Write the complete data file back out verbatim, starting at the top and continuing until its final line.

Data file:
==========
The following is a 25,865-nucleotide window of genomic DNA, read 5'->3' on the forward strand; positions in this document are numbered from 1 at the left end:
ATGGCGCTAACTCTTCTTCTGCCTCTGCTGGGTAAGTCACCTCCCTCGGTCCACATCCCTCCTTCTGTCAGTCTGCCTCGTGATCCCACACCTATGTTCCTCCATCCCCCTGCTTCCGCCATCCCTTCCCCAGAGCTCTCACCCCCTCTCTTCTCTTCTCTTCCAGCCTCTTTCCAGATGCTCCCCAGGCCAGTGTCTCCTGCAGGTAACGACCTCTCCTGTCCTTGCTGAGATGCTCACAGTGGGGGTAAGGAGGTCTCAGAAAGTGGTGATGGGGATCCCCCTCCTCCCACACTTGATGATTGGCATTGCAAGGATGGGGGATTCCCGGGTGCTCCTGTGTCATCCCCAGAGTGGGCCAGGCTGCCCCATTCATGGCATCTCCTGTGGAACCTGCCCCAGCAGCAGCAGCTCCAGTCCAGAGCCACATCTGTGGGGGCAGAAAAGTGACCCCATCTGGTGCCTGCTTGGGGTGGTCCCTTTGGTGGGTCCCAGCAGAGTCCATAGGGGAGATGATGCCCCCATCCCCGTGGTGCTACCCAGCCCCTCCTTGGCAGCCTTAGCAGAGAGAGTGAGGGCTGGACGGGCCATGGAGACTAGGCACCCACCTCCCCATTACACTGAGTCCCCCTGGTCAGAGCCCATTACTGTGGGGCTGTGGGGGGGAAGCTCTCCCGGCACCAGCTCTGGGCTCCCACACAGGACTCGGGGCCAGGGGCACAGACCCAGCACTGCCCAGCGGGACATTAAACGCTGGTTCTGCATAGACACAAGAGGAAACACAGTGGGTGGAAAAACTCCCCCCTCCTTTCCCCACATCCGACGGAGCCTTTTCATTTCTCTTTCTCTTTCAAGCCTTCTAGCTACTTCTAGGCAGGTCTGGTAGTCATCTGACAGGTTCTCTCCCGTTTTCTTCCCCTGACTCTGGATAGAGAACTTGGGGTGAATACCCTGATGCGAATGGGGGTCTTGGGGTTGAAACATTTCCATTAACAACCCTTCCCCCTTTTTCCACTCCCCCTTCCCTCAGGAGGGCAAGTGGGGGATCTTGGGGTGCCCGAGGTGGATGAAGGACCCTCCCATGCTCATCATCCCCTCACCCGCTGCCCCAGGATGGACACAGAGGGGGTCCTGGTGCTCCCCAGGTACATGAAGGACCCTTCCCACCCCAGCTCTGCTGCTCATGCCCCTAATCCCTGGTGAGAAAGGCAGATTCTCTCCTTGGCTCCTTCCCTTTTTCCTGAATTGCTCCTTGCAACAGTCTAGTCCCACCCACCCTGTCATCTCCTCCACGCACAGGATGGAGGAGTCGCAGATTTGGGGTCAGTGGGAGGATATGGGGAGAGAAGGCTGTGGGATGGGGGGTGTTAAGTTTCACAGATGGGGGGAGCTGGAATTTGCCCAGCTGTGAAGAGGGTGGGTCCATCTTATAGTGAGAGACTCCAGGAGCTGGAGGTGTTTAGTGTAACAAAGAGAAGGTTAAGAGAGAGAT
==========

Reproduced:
The following is a 25,865-nucleotide window of genomic DNA, read 5'->3' on the forward strand; positions in this document are numbered from 1 at the left end:
ATGGCGCTAACTCTTCTTCTGCCTCTGCTGGGTAAGTCACCTCCCTCGGTCCACATCCCTCCTTCTGTCAGTCTGCCTCGTGATCCCACACCTATGTTCCTCCATCCCCCTGCTTCCGCCATCCCTTCCCCAGAGCTCTCACCCCCTCTCTTCTCTTCTCTTCCAGCCTCTTTCCAGATGCTCCCCAGGCCAGTGTCTCCTGCAGGTAACGACCTCTCCTGTCCTTGCTGAGATGCTCACAGTGGGGGTAAGGAGGTCTCAGAAAGTGGTGATGGGGATCCCCCTCCTCCCACACTTGATGATTGGCATTGCAAGGATGGGGGATTCCCGGGTGCTCCTGTGTCATCCCCAGAGTGGGCCAGGCTGCCCCATTCATGGCATCTCCTGTGGAACCTGCCCCAGCAGCAGCAGCTCCAGTCCAGAGCCACATCTGTGGGGGCAGAAAAGTGACCCCATCTGGTGCCTGCTTGGGGTGGTCCCTTTGGTGGGTCCCAGCAGAGTCCATAGGGGAGATGATGCCCCCATCCCCGTGGTGCTACCCAGCCCCTCCTTGGCAGCCTTAGCAGAGAGAGTGAGGGCTGGACGGGCCATGGAGACTAGGCACCCACCTCCCCATTACACTGAGTCCCCCTGGTCAGAGCCCATTACTGTGGGGCTGTGGGGGGGAAGCTCTCCCGGCACCAGCTCTGGGCTCCCACACAGGACTCGGGGCCAGGGGCACAGACCCAGCACTGCCCAGCGGGACATTAAACGCTGGTTCTGCATAGACACAAGAGGAAACACAGTGGGTGGAAAAACTCCCCCCTCCTTTCCCCACATCCGACGGAGCCTTTTCATTTCTCTTTCTCTTTCAAGCCTTCTAGCTACTTCTAGGCAGGTCTGGTAGTCATCTGACAGGTTCTCTCCCGTTTTCTTCCCCTGACTCTGGATAGAGAACTTGGGGTGAATACCCTGATGCGAATGGGGGTCTTGGGGTTGAAACATTTCCATTAACAACCCTTCCCCCTTTTTCCACTCCCCCTTCCCTCAGGAGGGCAAGTGGGGGATCTTGGGGTGCCCGAGGTGGATGAAGGACCCTCCCATGCTCATCATCCCCTCACCCGCTGCCCCAGGATGGACACAGAGGGGGTCCTGGTGCTCCCCAGGTACATGAAGGACCCTTCCCACCCCAGCTCTGCTGCTCATGCCCCTAATCCCTGGTGAGAAAGGCAGATTCTCTCCTTGGCTCCTTCCCTTTTTCCTGAATTGCTCCTTGCAACAGTCTAGTCCCACCCACCCTGTCATCTCCTCCACGCACAGGATGGAGGAGTCGCAGATTTGGGGTCAGTGGGAGGATATGGGGAGAGAAGGCTGTGGGATGGGGGGTGTTAAGTTTCACAGATGGGGGGAGCTGGAATTTGCCCAGCTGTGAAGAGGGTGGGTCCATCTTATAGTGAGAGACTCCAGGAGCTGGAGGTGTTTAGTGTAACAAAGAGAAGGTTAAGAGAGAGAT